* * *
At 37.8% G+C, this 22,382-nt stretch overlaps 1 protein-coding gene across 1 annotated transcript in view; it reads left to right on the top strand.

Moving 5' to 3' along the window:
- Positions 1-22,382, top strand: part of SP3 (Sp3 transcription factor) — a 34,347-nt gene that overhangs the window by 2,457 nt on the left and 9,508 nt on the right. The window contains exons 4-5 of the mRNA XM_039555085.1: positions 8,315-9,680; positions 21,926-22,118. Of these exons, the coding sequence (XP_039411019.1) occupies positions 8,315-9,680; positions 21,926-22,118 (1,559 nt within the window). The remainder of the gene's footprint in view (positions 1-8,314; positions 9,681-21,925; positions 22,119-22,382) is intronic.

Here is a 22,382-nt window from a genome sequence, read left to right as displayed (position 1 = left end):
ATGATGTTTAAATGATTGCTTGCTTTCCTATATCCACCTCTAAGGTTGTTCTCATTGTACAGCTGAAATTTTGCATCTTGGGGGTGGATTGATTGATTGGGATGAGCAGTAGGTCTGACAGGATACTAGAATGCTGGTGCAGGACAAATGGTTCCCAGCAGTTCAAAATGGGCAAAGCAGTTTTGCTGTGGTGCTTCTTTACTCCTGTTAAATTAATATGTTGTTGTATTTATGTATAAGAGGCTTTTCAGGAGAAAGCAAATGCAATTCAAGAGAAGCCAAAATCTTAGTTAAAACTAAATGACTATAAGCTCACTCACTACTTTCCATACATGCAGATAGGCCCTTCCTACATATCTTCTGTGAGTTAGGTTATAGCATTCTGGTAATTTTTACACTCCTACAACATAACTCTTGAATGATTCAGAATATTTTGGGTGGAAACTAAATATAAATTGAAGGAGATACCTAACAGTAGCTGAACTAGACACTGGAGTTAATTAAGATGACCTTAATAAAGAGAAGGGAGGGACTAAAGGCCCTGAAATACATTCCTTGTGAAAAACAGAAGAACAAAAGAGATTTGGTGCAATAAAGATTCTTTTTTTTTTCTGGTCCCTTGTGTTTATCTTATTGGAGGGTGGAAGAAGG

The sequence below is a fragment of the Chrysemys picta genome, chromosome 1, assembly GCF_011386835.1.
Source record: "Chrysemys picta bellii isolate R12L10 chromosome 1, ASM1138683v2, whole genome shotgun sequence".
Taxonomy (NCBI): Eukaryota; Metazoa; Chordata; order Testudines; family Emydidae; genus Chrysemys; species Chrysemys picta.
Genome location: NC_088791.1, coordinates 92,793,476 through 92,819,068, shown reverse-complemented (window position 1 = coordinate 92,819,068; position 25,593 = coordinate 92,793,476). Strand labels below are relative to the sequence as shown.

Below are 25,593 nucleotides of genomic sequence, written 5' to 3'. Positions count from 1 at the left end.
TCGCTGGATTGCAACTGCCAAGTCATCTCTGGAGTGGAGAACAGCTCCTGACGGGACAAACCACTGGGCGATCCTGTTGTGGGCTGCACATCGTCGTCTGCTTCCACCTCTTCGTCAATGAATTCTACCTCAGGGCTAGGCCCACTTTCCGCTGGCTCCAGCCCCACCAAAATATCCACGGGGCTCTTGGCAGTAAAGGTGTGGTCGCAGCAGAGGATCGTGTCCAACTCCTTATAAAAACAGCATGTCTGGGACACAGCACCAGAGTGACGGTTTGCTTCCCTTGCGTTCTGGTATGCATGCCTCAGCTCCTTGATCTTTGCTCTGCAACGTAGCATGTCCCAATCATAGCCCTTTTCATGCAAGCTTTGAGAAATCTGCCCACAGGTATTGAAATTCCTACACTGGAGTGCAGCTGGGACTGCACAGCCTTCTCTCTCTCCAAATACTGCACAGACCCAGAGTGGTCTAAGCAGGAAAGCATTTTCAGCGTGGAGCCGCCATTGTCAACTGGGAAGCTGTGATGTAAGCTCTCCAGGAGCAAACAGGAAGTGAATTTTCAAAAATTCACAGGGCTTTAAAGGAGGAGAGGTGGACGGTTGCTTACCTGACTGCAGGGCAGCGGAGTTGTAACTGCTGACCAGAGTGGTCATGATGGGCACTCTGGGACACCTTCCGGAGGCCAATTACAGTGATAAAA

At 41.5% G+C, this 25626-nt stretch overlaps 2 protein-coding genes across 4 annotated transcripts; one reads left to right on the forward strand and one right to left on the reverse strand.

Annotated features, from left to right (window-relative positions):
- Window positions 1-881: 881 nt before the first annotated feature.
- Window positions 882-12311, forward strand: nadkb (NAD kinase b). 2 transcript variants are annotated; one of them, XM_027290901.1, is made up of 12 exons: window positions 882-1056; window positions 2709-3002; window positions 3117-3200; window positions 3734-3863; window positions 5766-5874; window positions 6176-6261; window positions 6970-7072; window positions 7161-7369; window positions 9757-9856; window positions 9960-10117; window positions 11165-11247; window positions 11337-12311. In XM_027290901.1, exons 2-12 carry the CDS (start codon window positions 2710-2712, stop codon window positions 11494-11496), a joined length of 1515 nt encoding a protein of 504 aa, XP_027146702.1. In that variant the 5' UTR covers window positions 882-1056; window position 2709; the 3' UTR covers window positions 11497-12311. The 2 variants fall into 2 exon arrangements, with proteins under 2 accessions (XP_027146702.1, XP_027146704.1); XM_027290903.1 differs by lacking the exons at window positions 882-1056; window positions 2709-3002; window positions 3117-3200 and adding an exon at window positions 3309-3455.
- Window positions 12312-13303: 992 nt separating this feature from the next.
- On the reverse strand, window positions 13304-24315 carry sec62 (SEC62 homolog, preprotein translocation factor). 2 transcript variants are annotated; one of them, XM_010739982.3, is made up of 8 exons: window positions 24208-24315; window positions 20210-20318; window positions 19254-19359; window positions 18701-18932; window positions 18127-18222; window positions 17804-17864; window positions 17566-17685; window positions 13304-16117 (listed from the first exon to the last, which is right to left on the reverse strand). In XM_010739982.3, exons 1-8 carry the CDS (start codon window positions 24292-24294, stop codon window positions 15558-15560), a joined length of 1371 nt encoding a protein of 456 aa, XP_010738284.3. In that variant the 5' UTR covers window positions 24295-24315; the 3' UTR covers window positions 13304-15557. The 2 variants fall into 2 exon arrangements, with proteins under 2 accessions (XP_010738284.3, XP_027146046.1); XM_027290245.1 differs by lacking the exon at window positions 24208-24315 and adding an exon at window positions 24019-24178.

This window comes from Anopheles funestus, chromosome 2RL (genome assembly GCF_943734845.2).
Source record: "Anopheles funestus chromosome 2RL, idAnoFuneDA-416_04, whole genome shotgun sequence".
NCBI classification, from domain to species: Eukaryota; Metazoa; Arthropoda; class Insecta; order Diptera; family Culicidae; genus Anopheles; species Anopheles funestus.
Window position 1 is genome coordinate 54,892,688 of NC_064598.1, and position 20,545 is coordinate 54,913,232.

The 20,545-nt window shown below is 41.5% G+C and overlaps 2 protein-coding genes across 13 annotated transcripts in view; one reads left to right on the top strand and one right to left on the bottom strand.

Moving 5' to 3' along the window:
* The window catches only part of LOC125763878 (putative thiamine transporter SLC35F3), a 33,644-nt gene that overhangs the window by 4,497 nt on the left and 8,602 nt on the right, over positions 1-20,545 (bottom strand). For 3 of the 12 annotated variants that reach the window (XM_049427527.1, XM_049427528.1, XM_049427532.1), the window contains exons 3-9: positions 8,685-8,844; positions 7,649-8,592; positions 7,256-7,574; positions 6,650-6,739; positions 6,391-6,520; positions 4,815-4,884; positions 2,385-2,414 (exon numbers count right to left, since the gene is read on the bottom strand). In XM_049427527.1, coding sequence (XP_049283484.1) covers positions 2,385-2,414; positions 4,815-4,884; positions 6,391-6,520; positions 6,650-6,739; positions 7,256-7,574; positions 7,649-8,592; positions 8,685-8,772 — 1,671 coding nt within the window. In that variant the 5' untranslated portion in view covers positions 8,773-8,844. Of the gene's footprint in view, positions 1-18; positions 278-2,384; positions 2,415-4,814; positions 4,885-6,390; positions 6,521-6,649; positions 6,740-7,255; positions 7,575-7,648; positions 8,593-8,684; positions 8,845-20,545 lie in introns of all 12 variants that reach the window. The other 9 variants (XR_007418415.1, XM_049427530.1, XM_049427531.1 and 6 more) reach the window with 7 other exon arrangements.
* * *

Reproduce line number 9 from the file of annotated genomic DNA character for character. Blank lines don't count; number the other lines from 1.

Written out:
Genome location: NC_088791.1, coordinates 92,793,476 through 92,819,068, shown reverse-complemented (window position 1 = coordinate 92,819,068; position 25,593 = coordinate 92,793,476). Strand labels below are relative to the sequence as shown.